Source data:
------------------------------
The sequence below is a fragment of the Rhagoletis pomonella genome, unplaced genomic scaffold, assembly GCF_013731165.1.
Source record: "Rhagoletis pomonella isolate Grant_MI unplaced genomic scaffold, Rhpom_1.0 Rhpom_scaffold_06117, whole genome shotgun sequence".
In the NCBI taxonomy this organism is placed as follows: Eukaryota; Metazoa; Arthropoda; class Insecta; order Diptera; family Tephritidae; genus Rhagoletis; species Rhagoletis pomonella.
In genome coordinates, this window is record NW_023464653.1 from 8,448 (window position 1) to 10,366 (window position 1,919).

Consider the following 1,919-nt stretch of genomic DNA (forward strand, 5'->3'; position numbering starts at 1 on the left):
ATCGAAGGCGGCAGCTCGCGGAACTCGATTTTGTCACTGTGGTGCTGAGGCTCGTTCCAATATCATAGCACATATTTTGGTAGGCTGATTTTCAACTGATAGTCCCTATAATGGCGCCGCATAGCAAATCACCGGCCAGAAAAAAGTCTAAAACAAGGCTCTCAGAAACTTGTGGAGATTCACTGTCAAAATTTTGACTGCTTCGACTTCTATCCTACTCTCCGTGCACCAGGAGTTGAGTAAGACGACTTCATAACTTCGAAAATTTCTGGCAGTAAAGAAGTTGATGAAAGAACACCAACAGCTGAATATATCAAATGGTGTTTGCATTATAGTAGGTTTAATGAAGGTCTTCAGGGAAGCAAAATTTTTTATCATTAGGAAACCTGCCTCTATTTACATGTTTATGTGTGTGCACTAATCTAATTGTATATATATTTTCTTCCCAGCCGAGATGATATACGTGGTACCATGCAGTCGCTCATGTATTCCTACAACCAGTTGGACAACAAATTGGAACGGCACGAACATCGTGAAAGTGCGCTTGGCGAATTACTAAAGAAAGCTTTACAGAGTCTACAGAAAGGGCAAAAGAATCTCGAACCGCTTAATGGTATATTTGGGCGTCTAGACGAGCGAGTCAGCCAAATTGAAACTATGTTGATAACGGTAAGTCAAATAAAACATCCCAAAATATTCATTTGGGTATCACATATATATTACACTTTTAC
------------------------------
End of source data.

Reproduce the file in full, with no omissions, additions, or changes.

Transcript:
The sequence below is a fragment of the Rhagoletis pomonella genome, unplaced genomic scaffold, assembly GCF_013731165.1.
Source record: "Rhagoletis pomonella isolate Grant_MI unplaced genomic scaffold, Rhpom_1.0 Rhpom_scaffold_06117, whole genome shotgun sequence".
In the NCBI taxonomy this organism is placed as follows: Eukaryota; Metazoa; Arthropoda; class Insecta; order Diptera; family Tephritidae; genus Rhagoletis; species Rhagoletis pomonella.
In genome coordinates, this window is record NW_023464653.1 from 8,448 (window position 1) to 10,366 (window position 1,919).

Consider the following 1,919-nt stretch of genomic DNA (forward strand, 5'->3'; position numbering starts at 1 on the left):
ATCGAAGGCGGCAGCTCGCGGAACTCGATTTTGTCACTGTGGTGCTGAGGCTCGTTCCAATATCATAGCACATATTTTGGTAGGCTGATTTTCAACTGATAGTCCCTATAATGGCGCCGCATAGCAAATCACCGGCCAGAAAAAAGTCTAAAACAAGGCTCTCAGAAACTTGTGGAGATTCACTGTCAAAATTTTGACTGCTTCGACTTCTATCCTACTCTCCGTGCACCAGGAGTTGAGTAAGACGACTTCATAACTTCGAAAATTTCTGGCAGTAAAGAAGTTGATGAAAGAACACCAACAGCTGAATATATCAAATGGTGTTTGCATTATAGTAGGTTTAATGAAGGTCTTCAGGGAAGCAAAATTTTTTATCATTAGGAAACCTGCCTCTATTTACATGTTTATGTGTGTGCACTAATCTAATTGTATATATATTTTCTTCCCAGCCGAGATGATATACGTGGTACCATGCAGTCGCTCATGTATTCCTACAACCAGTTGGACAACAAATTGGAACGGCACGAACATCGTGAAAGTGCGCTTGGCGAATTACTAAAGAAAGCTTTACAGAGTCTACAGAAAGGGCAAAAGAATCTCGAACCGCTTAATGGTATATTTGGGCGTCTAGACGAGCGAGTCAGCCAAATTGAAACTATGTTGATAACGGTAAGTCAAATAAAACATCCCAAAATATTCATTTGGGTATCACATATATATTACACTTTTAC